DePauw University’s student-run undergraduate literary magazine serves as a creative outlet for artists and writers on and off campus. The optional theme for this semester is “Change or Transformation,” a timely prompt to spark inspiration about experiences in the past several months.
With constant feelings of stress and isolation, the magazine titled the Midwestern Review is a resource to remind students that they are not alone.
“With the pandemic, it’s very easy to just become absent from the world because we’ve all been confined in our houses,” says Area Guede Ramos, editor-in-chief of the Midwestern Review. “I think through art you can make that connection back with the world. You can understand what’s going on through other’s mind and you
can also speak your own. It’s a healthy way to cope with what we’re all going through.”
As editor-in-chief, Guede Ramos ensures that the publication process goes smoothly, and works closely with the poetry, prose, fiction, nonfiction, and art editors. At the beginning of every year, the Midwestern Review hosts one big meeting to welcome everyone who wants to be a part of the team as either a reader or an editor of student submissions.
The magazine is usually printed out and distributed around campus, but due to COVID-19 guidelines, they switched to a digital platform this year for the first time.
Jacob Sipes, managing editor and graphic designer for the literary magazine, is excited for this year despite the change in formatting. Although they have only had one virtual meeting so far this semester, he describes it to have been a positive environment. “We got a few new faces, a few new readers for the magazine. It’s really nice to just see everyone’s excitement for this school year. Even over Zoom, it’s something that still translates,” Sipes says.
Working for the Midwestern Review is a low time commitment and can be a great way to keep in touch with creative people on DePauw’s campus.
Sasha Taxter has been involved in the magazine as a poetry reader and editor for several years. The team holds a special place in her heart as a community for creative students like herself.
Taxter sees her involvement in the team as a way to give back to students who are creating art on campus. She loves that the Midweste
rn Review provides a platform for recognition. “I love reading through all the submissions because there’s a secretive element to it, so I can’t really go up to people and be like ‘hey, I loved your po
em,’” says Taxter. “It’s really cool to see the different perspectives on campus, the different pieces that people are producing. I feel like I get insight into something bigger than myself.”
Throughout the semester, readers and editors work together closely to look through student submissions and decide which works to accept for publication. This year, the team is composed of 18 DePauw students, a substantial increase in involvement than seen in years past.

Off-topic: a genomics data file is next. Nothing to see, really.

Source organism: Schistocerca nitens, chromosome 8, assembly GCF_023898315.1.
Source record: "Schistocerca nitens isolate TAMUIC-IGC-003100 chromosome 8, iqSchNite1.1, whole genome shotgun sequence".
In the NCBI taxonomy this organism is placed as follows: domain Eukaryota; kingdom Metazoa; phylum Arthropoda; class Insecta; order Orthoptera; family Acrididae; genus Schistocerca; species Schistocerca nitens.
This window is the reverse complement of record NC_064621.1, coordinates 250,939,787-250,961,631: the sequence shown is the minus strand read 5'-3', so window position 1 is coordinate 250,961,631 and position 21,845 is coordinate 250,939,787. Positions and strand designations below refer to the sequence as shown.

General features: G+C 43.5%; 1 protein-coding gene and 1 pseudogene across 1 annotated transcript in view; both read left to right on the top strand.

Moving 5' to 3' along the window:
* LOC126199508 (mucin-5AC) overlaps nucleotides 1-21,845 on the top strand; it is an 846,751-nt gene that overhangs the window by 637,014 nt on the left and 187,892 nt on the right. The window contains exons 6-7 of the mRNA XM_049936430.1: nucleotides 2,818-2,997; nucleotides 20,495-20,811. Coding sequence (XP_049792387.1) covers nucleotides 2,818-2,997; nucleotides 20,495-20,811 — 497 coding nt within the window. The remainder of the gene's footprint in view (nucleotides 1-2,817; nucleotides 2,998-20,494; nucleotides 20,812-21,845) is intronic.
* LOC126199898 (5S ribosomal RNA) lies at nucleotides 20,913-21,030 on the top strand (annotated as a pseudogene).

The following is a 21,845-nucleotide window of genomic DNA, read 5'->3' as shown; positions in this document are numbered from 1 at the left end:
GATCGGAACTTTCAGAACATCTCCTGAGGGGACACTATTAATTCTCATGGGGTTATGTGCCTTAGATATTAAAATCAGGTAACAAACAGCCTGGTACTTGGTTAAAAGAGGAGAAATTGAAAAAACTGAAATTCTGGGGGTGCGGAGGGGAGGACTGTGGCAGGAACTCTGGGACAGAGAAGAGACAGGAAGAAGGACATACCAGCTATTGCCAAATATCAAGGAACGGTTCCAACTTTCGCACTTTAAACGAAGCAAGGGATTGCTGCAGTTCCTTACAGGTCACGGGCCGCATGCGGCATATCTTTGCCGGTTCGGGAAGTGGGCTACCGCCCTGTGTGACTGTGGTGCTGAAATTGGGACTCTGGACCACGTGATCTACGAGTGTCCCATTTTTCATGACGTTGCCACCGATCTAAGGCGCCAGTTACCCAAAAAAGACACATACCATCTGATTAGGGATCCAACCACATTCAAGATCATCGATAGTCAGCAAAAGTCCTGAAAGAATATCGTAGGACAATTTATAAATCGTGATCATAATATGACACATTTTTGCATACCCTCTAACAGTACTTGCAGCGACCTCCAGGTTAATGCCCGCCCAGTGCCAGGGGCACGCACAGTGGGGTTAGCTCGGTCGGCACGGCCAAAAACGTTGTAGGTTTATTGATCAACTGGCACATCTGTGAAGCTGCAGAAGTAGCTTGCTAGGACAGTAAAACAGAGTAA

Although there is an increase in reader and editor involvement for the magazine, the number of student submissions does not reflect this growth in interest. According to Guede Ramos, the Midwestern Review usually receives around 200 student submissions in total for all sections of the magazine. As of Wednesday, September 30th, there have not been any student submissions for publication for this year’s edition.
An explanation for this could simply be the relatively-distant deadline of November 1st for submissions, but Guede Ramos believes there are additional causes. She notes that student isolation and remote instruction likely plays a role. It could be that DePauw students are stressed out having to deal with school and the pandemic, along with other domestic changes happening this year, she mentions.
In addition to the real-world chaos that has consumed 2020, Sipes believes it’s important to note that a lack of student submissions could be the Midwestern Review’s failure to produce any physical copies of the magazine in the past couple years. He credits this to last minute issues with designs and printer failure. “It’s definitely important that we acknowledge that as an organization perhaps these issues have discouraged people from writing or submitting,” Sipes says.
This year’s theme of “Change or Transformation” calls student’s to reflect on the past year and express the different directions in which life has pulled them.
The Midwestern Review may be intended as an outlet, but the stress of current world issues has led to stifled creativity for many artists and writers. “The moment the pandemic hit and everyone was supposed to be confined to their homes, we kinda lost all motivation,” says Guede Ramos. “The creative flow sort of just stopped. I wonder if it's because suddenly we’re not exposed to other artists so it feels like you’re on your own.”
As a writer, Taxter can attest to Guede Ramos’s statement about difficulties of motivation during isolation. When DePauw dismissed students from campus in March, Taxter’s daily habit of journaling came to a halt. Looking back, she realized that her writer’s block stemmed from an inability to process everything she was going through. When she was able to start producing work again in recent months, she felt at peace.
The team’s ability to reflect and grow from struggles over the past several months is a testimony to the relevance of this year’s magazine theme. Sipes believes that change may be personal and relatively small, while transformation involves a collective shift in mindset. “There’s a communal or collective change going on with interactions between people, and that’s really what I think art and literature symbolize as fields of study.”
If you are a DePauw student interested in publishing work to the Midwestern Review, submit to https://mwr.submittable.com/submit/174643/midwestern-review-fall-2020